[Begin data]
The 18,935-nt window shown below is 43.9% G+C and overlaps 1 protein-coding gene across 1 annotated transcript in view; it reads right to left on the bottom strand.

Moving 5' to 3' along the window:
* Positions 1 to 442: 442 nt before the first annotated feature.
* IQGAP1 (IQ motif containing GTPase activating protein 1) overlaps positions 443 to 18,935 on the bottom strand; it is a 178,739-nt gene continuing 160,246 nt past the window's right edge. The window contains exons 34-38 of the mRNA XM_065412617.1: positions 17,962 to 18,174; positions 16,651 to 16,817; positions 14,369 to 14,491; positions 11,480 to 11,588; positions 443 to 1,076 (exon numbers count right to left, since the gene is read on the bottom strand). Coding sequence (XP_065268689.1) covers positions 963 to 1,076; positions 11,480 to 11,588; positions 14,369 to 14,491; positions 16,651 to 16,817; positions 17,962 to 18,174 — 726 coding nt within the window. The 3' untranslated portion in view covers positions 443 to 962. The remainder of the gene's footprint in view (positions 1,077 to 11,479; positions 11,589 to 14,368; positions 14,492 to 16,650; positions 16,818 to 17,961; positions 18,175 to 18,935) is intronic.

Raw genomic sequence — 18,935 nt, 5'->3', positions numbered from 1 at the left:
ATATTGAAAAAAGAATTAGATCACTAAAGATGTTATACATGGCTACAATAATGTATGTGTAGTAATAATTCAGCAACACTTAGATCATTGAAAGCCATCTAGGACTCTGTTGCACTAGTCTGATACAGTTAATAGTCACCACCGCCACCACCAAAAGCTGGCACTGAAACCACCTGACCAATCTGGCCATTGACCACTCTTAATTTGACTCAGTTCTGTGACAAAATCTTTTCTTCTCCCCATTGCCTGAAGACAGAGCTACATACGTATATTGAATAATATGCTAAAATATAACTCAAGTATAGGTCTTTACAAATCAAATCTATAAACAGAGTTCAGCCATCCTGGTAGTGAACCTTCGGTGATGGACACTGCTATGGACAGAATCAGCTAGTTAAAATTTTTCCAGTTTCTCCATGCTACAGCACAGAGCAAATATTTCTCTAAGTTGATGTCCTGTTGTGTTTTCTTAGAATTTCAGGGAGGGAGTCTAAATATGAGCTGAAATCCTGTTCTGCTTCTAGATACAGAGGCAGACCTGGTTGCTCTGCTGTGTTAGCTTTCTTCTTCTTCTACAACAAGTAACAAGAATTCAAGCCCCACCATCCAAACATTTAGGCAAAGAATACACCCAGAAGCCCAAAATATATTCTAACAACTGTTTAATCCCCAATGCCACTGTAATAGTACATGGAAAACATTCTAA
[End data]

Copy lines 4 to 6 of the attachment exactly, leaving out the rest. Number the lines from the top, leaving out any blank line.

* IQGAP1 (IQ motif containing GTPase activating protein 1) overlaps positions 443 to 18,935 on the bottom strand; it is a 178,739-nt gene continuing 160,246 nt past the window's right edge. The window contains exons 34-38 of the mRNA XM_065412617.1: positions 17,962 to 18,174; positions 16,651 to 16,817; positions 14,369 to 14,491; positions 11,480 to 11,588; positions 443 to 1,076 (exon numbers count right to left, since the gene is read on the bottom strand). Coding sequence (XP_065268689.1) covers positions 963 to 1,076; positions 11,480 to 11,588; positions 14,369 to 14,491; positions 16,651 to 16,817; positions 17,962 to 18,174 — 726 coding nt within the window. The 3' untranslated portion in view covers positions 443 to 962. The remainder of the gene's footprint in view (positions 1,077 to 11,479; positions 11,589 to 14,368; positions 14,492 to 16,650; positions 16,818 to 17,961; positions 18,175 to 18,935) is intronic.

Raw genomic sequence — 18,935 nt, 5'->3', positions numbered from 1 at the left:
ATATTGAAAAAAGAATTAGATCACTAAAGATGTTATACATGGCTACAATAATGTATGTGTAGTAATAATTCAGCAACACTTAGATCATTGAAAGCCATCTAGGACTCTGTTGCACTAGTCTGATACAGTTAATAGTCACCACCGCCACCACCAAAAGCTGGCACTGAAACCACCTGACCAATCTGGCCATTGACCACTCTTAATTTGACTCAGTTCTGTGACAAAATCTTTTCTTCTCCCCATTGCCTGAAGACAGAGCTACATACGTATATTGAATAATATGCTAAAATATAACTCAAGTATAGGTCTTTACAAATCAAATCTATAAACAGAGTTCAGCCATCCTGGTAGTGAACCTTCGGTGATGGACACTGCTATGGACAGAATCAGCTAGTTAAAATTTTTCCAGTTTCTCCATGCTACAGCACAGAGCAAATATTTCTCTAAGTTGATGTCCTGTTGTGTTTTCTTAGAATTTCAGGGAGGGAGTCTAAATATGAGCTGAAATCCTGTTCTGCTTCTAGATACAGAGGCAGACCTGGTTGCTCTGCTGTGTTAGCTTTCTTCTTCTTCTACAACAAGTAACAAGAATTCAAGCCCCACCATCCAAACATTTAGGCAAAGAATACACCCAGAAGCCCAAAATATATTCTAACAACTGTTTAATCCCCAATGCCACTGTAATAGTACATGGAAAACATTCTAA